this hour, including speaking with one of these committee chairs, to
understand exactly what Pelosi has proclaimed here.
But as best as we can tell right now, the plan, I think, is for each of
these six committees to pursue their own inquiries into potentially
impeachable offenses by President Trump and then each of these committees
is expected to present what they believe is their best case for articles of
impeachment against President Trump on the subject matter that they have
been investigating. So, all these committees will all give their potential
articles of impeachment to the Judiciary Committee, to Jerry Nadler, who`s
the chair of the Judiciary Committee.
If warranted, Nadler and the Judiciary Committee will then sort of formally
compile these articles of impeachment that they will ask the House to vote
on. And then the House will proceed toward an impeachment vote. So, that,
we think, is the process, and in theory that all makes sense, right?
But how does that work in practice? What`s the timing on that? And what`s
different now going forward from what`s already been happening in these
committees? I mean, what is Nancy Pelosi`s specific expectation in terms
of what those committees are going to do now?
And I ask that because all of those six committees right now, they`re all
already pursuing various investigations of President Trump for a broad
range of alleged bad behavior by him – a lot of different things which
could conceivably be construed as impeachable high crimes and misdemeanors
when it comes to this president.
I mean, everything from whatever is going on with the president`s tax
audit. The audit of his taxes is being investigated by the Ways and Means
Committee under Chairman Richie Neal. Chairman Neal says a whistleblower
has come forward to suggest that there`s been some sort of improper effort
by someone inside the administration to interfere with the IRS` audit of
the president`s taxes. Ways and Means Committee is already looking at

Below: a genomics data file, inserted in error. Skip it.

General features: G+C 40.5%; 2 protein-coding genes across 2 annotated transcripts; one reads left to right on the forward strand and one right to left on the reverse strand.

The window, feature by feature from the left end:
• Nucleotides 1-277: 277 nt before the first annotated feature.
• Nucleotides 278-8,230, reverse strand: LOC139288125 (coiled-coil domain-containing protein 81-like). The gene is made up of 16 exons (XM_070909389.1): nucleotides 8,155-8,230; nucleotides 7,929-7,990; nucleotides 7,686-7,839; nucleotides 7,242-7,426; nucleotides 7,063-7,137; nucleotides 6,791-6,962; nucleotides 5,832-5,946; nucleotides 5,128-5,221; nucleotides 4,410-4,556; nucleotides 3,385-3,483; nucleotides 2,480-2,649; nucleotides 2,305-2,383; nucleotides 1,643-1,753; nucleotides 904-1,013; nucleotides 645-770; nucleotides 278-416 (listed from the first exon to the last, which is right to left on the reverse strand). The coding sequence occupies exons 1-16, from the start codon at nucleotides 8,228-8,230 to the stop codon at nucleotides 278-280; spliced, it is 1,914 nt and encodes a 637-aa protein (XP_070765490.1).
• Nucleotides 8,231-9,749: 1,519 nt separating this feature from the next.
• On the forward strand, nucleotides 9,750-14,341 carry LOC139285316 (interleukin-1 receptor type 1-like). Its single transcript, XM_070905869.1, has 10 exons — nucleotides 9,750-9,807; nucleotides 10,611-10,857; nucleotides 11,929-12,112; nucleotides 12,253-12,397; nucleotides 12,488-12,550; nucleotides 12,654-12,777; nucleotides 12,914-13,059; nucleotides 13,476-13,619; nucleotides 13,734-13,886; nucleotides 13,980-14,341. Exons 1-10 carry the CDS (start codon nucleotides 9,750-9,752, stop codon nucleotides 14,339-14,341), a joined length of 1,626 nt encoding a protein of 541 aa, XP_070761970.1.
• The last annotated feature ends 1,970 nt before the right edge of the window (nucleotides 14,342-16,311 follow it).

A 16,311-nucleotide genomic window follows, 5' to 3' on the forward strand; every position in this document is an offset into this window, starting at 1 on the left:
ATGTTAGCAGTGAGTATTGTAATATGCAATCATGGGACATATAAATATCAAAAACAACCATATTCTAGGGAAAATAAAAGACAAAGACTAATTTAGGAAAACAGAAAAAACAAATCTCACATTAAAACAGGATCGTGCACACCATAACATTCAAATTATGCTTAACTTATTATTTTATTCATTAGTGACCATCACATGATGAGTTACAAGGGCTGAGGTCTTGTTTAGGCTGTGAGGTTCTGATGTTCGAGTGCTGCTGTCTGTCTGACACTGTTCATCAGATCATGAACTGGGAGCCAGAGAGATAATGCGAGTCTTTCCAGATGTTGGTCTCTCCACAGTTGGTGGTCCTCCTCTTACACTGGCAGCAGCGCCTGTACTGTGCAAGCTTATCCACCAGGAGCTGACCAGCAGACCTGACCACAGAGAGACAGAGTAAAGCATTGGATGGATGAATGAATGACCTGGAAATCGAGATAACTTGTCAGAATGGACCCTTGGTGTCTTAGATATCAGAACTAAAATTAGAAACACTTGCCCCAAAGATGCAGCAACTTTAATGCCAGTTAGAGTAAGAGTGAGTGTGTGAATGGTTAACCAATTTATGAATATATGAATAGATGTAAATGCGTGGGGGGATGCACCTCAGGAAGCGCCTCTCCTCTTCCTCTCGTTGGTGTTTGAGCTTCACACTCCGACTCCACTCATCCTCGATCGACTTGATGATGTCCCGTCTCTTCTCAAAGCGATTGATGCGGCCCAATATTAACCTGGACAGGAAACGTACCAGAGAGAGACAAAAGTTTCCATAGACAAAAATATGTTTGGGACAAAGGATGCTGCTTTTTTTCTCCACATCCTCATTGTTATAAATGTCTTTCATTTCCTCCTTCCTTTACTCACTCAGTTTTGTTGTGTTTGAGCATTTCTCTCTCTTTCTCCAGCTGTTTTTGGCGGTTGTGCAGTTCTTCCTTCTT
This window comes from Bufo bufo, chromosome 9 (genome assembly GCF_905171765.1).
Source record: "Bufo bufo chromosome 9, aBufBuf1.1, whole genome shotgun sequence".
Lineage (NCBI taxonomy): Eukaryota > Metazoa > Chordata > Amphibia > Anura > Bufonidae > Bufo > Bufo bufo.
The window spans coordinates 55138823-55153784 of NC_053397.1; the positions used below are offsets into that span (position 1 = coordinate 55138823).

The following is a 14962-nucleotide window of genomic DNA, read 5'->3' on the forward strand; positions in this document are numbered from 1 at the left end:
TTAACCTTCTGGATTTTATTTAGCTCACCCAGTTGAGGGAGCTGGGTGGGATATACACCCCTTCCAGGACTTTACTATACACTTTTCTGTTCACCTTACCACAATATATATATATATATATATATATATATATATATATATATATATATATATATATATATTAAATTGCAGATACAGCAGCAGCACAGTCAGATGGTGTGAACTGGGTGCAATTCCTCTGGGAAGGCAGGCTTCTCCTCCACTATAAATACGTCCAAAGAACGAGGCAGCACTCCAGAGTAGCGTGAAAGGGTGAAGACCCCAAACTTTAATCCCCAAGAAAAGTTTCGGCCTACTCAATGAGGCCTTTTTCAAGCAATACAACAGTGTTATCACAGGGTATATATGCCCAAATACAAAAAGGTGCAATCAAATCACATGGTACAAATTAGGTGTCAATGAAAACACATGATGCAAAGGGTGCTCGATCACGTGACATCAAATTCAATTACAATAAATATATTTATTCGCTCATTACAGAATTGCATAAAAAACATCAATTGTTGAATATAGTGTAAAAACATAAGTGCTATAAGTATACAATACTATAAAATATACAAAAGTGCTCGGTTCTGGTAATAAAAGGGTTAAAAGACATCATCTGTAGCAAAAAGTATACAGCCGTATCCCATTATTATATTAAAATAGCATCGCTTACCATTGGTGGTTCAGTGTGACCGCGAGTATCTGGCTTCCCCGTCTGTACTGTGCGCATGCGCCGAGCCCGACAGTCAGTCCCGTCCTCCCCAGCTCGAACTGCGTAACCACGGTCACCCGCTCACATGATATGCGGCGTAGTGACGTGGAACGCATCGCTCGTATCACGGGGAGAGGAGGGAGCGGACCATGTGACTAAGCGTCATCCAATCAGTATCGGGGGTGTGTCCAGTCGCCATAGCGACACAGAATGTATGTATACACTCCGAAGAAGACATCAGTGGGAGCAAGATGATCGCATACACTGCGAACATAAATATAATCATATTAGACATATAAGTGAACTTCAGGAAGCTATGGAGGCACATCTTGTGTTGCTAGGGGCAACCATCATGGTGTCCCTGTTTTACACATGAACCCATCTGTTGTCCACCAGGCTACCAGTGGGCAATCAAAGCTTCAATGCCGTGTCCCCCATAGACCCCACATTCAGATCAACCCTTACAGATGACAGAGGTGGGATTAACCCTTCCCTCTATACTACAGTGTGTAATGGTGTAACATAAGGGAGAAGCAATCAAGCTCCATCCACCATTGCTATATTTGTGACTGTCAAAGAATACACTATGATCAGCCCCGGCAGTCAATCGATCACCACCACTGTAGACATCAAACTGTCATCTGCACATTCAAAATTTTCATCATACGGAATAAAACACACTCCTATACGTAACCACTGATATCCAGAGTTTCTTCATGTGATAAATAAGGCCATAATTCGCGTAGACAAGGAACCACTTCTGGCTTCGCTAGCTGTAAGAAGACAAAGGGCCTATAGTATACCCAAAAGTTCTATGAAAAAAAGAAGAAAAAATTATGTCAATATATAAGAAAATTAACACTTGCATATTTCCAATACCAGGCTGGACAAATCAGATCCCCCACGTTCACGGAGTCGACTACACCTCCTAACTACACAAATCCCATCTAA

Over at the Financial Services Committee under Chair Maxine Waters, they
are reportedly looking among other things at potential bank fraud and
insurance fraud by this president, by his family, by his businesses.
In the Oversight Committee under Congressman Cummings, they`re
investigating a whole bunch of different alleged behaviors by the
president, any number of which could be impeachable, including whether he
may have endangered national security by mishandling security clearance
applications, including those for his children.
In the Intelligence Committee, they are also investigating a number of
different allegations against the president, including continuing questions
about the president`s involvement in the Russian election interference of
At the Judiciary Committee under Chairman Nadler, they are already actively
investigating the president`s alleged efforts to obstruct the law
enforcement and counterintelligence investigation into the Russia scandal.
I mean, those things are all under way already in all of these six
committees. They all implicate potentially impeachable behavior by the
president, depending on what these ongoing investigations turn up.
Well, now, today, that Speaker Pelosi has made this historical announcement
that impeachment proceedings are beginning against this president, and
she`s made that announcement specifically in the context and with reference
to these new allegations about the president and Ukraine. The president
basically admitting that he solicited foreign help for his re-election
effort from the country of Ukraine.
Well, are these six committees just supposed to look at matters related to
the president`s interactions with Ukraine? Or are these six committees
supposed to forward to the judiciary committee evidence of any potentially
impeachable conduct by the president that they have been investigating,
including on the subject of all those other topics that I just mentioned,
things that they`re already looking at, right? If they`re supposed to do
that, like let`s say the Oversight Committee turns up behavior by the
president with regard to the security clearances for Jared Kushner and
Ivanka Trump that actually rises to the level of high crimes and
misdemeanors in the view of that committee, if they turn that up, are they
supposed to forward that to the Judiciary Committee, too, for that also to
be folded into these impeachment proceedings?
I mean, as interesting as I find say, for example, the Financial Services
Committee investigating whether the president committed insurance fraud
when he misstated his financial assets in order to get better deals on his
insurance policies, I find that very interesting. I don`t have any reason
to expect that that investigation is wrapping up imminently.
So as I said, we will try to get some clarity on this as to what changes in
the investigating committees in Congress now that what they`re doing is
part of an investigation proceeding that has been proclaimed today by the
speaker of the House and that was proclaimed with specific reference to the
president going to Ukraine to try to get help from them for his re-election
What did become obvious over the course of today, I think, is that the
story is moving very fast. I have written and torn up a lot of drafts of
this show already today.
But just today, it`s been – well, this whole thing has been going fast. I
mean, you look at it even in the biggest, widest possible lens, it`s only